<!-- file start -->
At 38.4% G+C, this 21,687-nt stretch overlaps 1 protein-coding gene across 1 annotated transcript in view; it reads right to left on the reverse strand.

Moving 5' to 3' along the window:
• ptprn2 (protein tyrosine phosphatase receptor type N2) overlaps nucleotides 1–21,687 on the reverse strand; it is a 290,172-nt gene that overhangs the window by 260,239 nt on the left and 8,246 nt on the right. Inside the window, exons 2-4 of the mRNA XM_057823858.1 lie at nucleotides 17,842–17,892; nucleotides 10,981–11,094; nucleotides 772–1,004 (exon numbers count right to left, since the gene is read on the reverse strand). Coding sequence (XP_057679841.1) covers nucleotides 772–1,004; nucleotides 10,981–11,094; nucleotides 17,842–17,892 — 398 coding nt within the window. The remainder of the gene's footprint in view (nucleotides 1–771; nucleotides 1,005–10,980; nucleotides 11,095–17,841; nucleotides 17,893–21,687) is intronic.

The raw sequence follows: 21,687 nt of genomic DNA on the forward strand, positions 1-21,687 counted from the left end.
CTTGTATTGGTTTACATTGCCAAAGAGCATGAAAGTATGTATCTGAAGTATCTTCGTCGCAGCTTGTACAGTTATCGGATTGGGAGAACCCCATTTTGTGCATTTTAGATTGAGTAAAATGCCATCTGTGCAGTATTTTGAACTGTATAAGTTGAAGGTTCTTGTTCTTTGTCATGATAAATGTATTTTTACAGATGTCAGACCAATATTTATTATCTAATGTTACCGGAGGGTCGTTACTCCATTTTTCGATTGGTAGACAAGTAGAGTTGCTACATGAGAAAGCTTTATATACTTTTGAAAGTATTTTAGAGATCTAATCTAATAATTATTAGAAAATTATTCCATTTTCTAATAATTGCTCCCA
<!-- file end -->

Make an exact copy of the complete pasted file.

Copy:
At 38.4% G+C, this 21,687-nt stretch overlaps 1 protein-coding gene across 1 annotated transcript in view; it reads right to left on the reverse strand.

Moving 5' to 3' along the window:
• ptprn2 (protein tyrosine phosphatase receptor type N2) overlaps nucleotides 1–21,687 on the reverse strand; it is a 290,172-nt gene that overhangs the window by 260,239 nt on the left and 8,246 nt on the right. Inside the window, exons 2-4 of the mRNA XM_057823858.1 lie at nucleotides 17,842–17,892; nucleotides 10,981–11,094; nucleotides 772–1,004 (exon numbers count right to left, since the gene is read on the reverse strand). Coding sequence (XP_057679841.1) covers nucleotides 772–1,004; nucleotides 10,981–11,094; nucleotides 17,842–17,892 — 398 coding nt within the window. The remainder of the gene's footprint in view (nucleotides 1–771; nucleotides 1,005–10,980; nucleotides 11,095–17,841; nucleotides 17,893–21,687) is intronic.

The raw sequence follows: 21,687 nt of genomic DNA on the forward strand, positions 1-21,687 counted from the left end.
CTTGTATTGGTTTACATTGCCAAAGAGCATGAAAGTATGTATCTGAAGTATCTTCGTCGCAGCTTGTACAGTTATCGGATTGGGAGAACCCCATTTTGTGCATTTTAGATTGAGTAAAATGCCATCTGTGCAGTATTTTGAACTGTATAAGTTGAAGGTTCTTGTTCTTTGTCATGATAAATGTATTTTTACAGATGTCAGACCAATATTTATTATCTAATGTTACCGGAGGGTCGTTACTCCATTTTTCGATTGGTAGACAAGTAGAGTTGCTACATGAGAAAGCTTTATATACTTTTGAAAGTATTTTAGAGATCTAATCTAATAATTATTAGAAAATTATTCCATTTTCTAATAATTGCTCCCA